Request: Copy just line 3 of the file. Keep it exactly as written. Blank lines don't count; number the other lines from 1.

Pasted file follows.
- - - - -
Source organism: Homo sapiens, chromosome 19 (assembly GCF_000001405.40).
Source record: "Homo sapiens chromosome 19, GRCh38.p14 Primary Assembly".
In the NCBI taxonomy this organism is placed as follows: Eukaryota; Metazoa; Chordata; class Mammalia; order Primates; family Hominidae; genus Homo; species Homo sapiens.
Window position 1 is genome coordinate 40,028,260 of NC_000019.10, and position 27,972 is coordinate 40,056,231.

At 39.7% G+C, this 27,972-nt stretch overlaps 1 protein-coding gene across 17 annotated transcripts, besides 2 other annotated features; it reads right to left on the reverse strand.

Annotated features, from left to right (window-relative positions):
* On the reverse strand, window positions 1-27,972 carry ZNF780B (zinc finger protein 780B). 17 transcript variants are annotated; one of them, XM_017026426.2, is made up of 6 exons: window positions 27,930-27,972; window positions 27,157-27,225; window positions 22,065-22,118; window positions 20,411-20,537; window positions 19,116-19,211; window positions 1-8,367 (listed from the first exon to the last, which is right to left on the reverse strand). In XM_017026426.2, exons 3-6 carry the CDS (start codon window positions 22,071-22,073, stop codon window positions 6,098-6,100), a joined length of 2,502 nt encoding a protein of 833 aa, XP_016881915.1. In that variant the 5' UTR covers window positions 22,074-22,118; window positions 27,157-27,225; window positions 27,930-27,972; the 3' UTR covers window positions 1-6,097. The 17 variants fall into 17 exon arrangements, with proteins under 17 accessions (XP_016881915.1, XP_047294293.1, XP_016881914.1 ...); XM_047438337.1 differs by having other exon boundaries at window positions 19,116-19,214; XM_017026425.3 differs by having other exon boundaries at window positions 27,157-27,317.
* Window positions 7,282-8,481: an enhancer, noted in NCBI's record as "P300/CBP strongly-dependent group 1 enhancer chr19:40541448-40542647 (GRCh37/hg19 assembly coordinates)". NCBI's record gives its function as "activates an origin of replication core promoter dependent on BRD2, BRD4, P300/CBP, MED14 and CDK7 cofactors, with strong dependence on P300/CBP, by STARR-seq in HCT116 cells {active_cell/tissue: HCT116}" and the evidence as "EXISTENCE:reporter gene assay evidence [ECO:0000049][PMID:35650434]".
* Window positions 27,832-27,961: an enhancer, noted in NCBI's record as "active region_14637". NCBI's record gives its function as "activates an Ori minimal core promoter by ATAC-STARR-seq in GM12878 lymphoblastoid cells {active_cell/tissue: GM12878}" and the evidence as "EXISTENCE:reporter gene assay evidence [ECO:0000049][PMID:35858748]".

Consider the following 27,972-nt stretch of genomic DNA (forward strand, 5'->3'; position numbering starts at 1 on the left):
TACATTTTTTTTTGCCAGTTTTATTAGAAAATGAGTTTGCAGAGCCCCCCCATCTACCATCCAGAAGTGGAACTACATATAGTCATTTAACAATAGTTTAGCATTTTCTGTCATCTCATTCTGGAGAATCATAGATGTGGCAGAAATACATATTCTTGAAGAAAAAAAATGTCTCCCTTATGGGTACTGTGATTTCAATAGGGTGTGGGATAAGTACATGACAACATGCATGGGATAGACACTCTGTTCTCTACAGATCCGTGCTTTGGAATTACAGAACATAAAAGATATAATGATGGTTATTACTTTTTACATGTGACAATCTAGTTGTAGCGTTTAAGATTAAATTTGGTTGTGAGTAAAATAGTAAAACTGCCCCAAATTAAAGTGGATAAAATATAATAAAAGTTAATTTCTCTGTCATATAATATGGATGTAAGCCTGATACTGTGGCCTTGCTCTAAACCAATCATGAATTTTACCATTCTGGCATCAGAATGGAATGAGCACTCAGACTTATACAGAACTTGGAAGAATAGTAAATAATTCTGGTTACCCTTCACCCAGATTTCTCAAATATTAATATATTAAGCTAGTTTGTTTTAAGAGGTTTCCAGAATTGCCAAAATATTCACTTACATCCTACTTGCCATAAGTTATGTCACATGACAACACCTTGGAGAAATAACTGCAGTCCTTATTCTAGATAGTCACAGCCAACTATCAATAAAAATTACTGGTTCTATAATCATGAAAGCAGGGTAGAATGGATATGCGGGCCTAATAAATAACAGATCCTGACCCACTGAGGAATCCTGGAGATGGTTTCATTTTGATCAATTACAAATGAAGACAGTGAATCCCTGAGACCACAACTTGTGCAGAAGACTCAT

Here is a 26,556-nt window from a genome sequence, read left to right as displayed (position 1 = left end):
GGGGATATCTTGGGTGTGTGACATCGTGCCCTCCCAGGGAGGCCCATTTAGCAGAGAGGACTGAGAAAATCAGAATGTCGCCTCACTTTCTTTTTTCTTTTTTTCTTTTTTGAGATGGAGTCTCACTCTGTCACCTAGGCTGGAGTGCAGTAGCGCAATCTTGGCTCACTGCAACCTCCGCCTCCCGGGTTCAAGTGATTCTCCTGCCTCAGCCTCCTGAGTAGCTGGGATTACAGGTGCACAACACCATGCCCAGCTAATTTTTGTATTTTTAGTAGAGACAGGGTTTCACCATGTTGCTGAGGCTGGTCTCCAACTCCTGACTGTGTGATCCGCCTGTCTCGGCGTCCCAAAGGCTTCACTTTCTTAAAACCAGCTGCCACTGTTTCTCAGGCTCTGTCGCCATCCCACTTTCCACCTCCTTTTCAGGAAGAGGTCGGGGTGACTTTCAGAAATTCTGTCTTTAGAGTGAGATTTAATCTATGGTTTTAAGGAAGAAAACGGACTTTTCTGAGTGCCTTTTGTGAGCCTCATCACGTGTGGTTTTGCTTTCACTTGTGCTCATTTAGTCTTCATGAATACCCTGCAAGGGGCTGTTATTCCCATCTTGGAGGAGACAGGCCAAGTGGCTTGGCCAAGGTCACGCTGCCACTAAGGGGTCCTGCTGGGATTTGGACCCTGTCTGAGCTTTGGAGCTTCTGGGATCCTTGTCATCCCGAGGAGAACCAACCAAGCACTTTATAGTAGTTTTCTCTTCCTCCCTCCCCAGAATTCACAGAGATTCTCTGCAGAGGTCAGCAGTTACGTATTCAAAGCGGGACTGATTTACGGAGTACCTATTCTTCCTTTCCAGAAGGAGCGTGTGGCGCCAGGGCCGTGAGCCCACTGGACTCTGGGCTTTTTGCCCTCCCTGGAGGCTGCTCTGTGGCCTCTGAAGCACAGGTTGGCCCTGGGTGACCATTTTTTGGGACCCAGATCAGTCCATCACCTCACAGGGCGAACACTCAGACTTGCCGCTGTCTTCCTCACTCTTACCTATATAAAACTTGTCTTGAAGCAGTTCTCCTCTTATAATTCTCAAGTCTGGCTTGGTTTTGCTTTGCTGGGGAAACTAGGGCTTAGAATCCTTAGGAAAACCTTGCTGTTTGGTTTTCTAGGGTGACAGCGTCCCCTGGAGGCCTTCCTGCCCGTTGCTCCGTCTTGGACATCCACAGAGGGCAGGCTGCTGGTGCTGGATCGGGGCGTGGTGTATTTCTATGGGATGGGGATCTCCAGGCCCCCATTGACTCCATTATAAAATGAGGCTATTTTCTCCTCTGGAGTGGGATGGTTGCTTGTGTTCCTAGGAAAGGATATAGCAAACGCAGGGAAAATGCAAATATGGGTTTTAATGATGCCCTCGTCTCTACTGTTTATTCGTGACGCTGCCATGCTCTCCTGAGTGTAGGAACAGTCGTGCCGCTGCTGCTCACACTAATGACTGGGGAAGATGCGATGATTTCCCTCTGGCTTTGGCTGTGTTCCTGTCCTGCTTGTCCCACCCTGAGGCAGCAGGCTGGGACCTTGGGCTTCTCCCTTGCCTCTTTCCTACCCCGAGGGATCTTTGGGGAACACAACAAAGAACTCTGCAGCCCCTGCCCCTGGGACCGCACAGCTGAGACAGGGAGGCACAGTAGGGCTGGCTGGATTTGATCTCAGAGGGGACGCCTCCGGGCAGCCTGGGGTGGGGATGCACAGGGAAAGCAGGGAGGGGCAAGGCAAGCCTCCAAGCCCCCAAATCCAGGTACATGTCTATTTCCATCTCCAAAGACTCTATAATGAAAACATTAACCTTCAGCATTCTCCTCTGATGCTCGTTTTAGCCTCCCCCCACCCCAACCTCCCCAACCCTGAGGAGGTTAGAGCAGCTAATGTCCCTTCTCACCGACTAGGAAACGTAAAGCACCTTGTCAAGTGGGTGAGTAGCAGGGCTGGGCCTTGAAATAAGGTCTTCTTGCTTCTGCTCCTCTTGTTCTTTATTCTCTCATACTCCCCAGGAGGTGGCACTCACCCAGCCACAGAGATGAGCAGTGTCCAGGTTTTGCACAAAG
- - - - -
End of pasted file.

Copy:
In the NCBI taxonomy this organism is placed as follows: Eukaryota; Metazoa; Chordata; class Mammalia; order Primates; family Hominidae; genus Homo; species Homo sapiens.